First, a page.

A Court of Appeal ruling, domestic abuse and mediation: The last two weeks in family law

A transgender Ultra-Orthodox Charedi Jew who left her community to start a new life as a woman has won the right to have her case reconsidered by the High Court, after an earlier ruling that she should have no direct contact with her five children. The woman brought an application for direct contact with her children in 2015, but Mr Justice Peter Jackson (as he then was) held that the risk of psychological harm posed to the children by having direct contact with their father was too great, on the basis that they, as well as their mother, would be ostracised by the Ultra-Orthodox Charedi community. The woman appealed, and the Court of Appeal overturned Mr Justice Jackson’s ruling, saying that he did not address ‘head on’ the human rights and discrimination issues that arose, and especially, that even secluded religious communities within society are not above the law of the land. In making a final order for indirect contact only, he “gave up too easily” on making direct contact work. Accordingly, the appeal was allowed and the case was remitted back to the High Court for further consideration.

The House of Commons Education Committee concludes in its latest report that children in foster care must be given better information about their placements, placed with their siblings where possible, and have access to advocacy services. The Committee finds the foster care system is under pressure and that the Government needs to conduct a fundamental review of the whole care system to ensure children get the support they need. The report calls on the Government to do more to prevent unnecessary placement breakdowns, increase the number of foster carers in the system, and improve working conditions by establishing a national college to support carers. The report also makes a range of recommendations relating to valuing young people, valuing foster carers and valuing care.

Two years after new domestic abuse laws made “coercive or controlling behaviour” a criminal offence for the first time police forces remain poorly trained and ill-equipped to deal with the new crimes, it has been claimed. Latest official figures show that only eight out of 43 police forces across England and Wales have rolled out a new national training programme, and campaigners say that this lack of training is reflected in the low number of prosecutions involving the new offences. A freedom of information request by the Bureau for Investigative Journalism revealed that just 532 charges have been brought under the new laws in the 29 police force areas that responded to the request. Six police forces have brought five charges or fewer since the new offences were brought into force in December 2015.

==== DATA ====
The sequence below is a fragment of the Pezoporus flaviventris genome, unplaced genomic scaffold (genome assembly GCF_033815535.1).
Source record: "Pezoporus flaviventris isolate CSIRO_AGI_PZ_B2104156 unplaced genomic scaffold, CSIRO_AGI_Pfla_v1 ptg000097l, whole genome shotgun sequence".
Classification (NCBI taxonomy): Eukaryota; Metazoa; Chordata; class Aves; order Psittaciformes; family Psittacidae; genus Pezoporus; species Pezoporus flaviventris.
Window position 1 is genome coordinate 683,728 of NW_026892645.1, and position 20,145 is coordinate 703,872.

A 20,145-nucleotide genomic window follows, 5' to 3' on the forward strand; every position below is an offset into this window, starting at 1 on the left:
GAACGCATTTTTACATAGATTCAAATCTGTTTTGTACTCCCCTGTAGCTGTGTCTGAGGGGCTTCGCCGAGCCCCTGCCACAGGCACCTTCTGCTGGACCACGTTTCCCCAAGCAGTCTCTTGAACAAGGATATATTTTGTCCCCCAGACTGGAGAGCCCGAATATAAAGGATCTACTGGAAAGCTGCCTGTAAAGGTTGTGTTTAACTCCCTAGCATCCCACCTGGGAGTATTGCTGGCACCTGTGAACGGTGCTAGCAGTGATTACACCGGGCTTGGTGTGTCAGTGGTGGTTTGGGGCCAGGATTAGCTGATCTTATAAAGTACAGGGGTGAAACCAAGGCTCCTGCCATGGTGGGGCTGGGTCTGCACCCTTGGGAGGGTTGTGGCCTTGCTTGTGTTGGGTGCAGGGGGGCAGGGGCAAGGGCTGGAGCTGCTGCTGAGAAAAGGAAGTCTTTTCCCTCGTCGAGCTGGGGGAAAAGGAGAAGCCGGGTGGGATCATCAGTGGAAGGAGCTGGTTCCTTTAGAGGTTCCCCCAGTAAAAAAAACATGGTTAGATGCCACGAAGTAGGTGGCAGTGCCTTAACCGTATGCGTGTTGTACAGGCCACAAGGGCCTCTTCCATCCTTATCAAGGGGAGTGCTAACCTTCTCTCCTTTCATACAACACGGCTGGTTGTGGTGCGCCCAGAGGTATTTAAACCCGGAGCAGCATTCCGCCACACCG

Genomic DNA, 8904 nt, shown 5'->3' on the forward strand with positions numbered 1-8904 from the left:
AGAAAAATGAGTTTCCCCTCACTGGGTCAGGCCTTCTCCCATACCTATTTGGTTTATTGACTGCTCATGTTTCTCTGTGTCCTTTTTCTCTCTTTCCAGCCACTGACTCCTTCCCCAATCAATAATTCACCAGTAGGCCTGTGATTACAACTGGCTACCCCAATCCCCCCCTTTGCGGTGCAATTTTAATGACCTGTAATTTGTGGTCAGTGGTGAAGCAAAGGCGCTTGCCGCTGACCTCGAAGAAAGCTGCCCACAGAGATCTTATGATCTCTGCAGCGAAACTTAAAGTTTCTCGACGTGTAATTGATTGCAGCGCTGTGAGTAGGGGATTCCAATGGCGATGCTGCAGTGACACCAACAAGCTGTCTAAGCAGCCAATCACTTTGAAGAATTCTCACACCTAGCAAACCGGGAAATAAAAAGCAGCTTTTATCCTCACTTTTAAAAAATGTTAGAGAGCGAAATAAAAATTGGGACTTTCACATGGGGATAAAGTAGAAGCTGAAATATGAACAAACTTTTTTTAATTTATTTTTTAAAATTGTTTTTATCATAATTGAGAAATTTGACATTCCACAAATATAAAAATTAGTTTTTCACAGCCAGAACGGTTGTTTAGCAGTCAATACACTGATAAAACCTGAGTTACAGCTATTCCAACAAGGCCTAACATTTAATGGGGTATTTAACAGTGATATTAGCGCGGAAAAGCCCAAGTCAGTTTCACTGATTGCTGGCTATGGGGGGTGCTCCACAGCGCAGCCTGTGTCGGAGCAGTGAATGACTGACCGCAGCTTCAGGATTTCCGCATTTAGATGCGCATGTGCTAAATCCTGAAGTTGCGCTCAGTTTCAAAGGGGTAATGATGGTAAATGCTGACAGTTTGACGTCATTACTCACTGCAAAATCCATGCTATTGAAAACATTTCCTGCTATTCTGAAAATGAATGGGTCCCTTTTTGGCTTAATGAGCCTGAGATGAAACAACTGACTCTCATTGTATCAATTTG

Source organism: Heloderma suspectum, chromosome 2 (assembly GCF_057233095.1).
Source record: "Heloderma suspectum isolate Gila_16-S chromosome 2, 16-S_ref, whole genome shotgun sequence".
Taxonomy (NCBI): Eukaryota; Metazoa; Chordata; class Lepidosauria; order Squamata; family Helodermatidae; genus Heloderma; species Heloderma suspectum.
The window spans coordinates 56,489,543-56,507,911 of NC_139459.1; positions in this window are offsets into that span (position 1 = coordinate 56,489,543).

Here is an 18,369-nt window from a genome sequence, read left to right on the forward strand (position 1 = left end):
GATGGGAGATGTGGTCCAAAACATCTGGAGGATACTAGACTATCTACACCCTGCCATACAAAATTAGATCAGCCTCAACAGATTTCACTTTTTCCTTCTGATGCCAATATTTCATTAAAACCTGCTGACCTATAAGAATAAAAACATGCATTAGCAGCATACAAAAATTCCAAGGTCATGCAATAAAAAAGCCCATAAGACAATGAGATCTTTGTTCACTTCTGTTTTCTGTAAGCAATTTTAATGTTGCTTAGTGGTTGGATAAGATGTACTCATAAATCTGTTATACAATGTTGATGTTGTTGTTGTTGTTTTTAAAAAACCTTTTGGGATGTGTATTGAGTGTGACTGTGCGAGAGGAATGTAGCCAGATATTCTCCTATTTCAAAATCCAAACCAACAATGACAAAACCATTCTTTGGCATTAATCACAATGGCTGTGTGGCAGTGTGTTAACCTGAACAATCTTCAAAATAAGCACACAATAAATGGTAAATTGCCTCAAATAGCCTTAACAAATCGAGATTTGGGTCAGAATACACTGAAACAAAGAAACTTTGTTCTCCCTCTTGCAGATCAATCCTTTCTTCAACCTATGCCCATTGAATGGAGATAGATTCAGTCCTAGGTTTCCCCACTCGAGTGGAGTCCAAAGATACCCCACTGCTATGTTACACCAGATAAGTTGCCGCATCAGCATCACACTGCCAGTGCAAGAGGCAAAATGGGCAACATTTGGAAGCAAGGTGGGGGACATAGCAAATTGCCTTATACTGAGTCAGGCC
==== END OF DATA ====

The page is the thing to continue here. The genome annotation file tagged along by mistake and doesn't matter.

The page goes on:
A judge has hit out at a gay couple whose marriage ran into difficulties after they had a surrogate daughter. In the case the couple entered into a surrogacy arrangement with an American surrogate mother, and the child was born in September 2014. The couple jointly applied to the English court for a parental order, making them the child’s legal parents. However, the couple then separated, and only one of them proceeded with the application. Hearing the application, Mrs Justice Theis said that the couple had abdicated their responsibility to ensure that the child’s welfare needs were met. She refused to make a parental order, because she said the man had not proved that he had a permanent home in the jurisdiction of England or Wales, as was required before an order could be made.

And finally, the charity National Family Mediation has said that although recent figures show declining numbers of people are attending family mediation, they are optimistic the New Year can still bring the traditional spike in demand for mediation. However, they warn that the longer term future could be bleak unless the government takes a more proactive approach to ensuring its pro-family mediation policies succeed. Jane Robey, the charity’s CEO, said: “Recent figures indicate publicly funded mediation numbers have slumped. They are compounded by our own research showing a worrying lack of compliance with the 2014 law which makes attendance at a mediation information and assessment meeting (‘MIAM’) compulsory before a court order can be applied for. Boosting mediation numbers should not be difficult since powers already exist, but we need to see enforcement of the legislation. Stronger monitoring and a more proactive government approach would, we believe, transform the situation. It would avoid the government being embarrassed by watching its pro-mediation policy die on its feet.”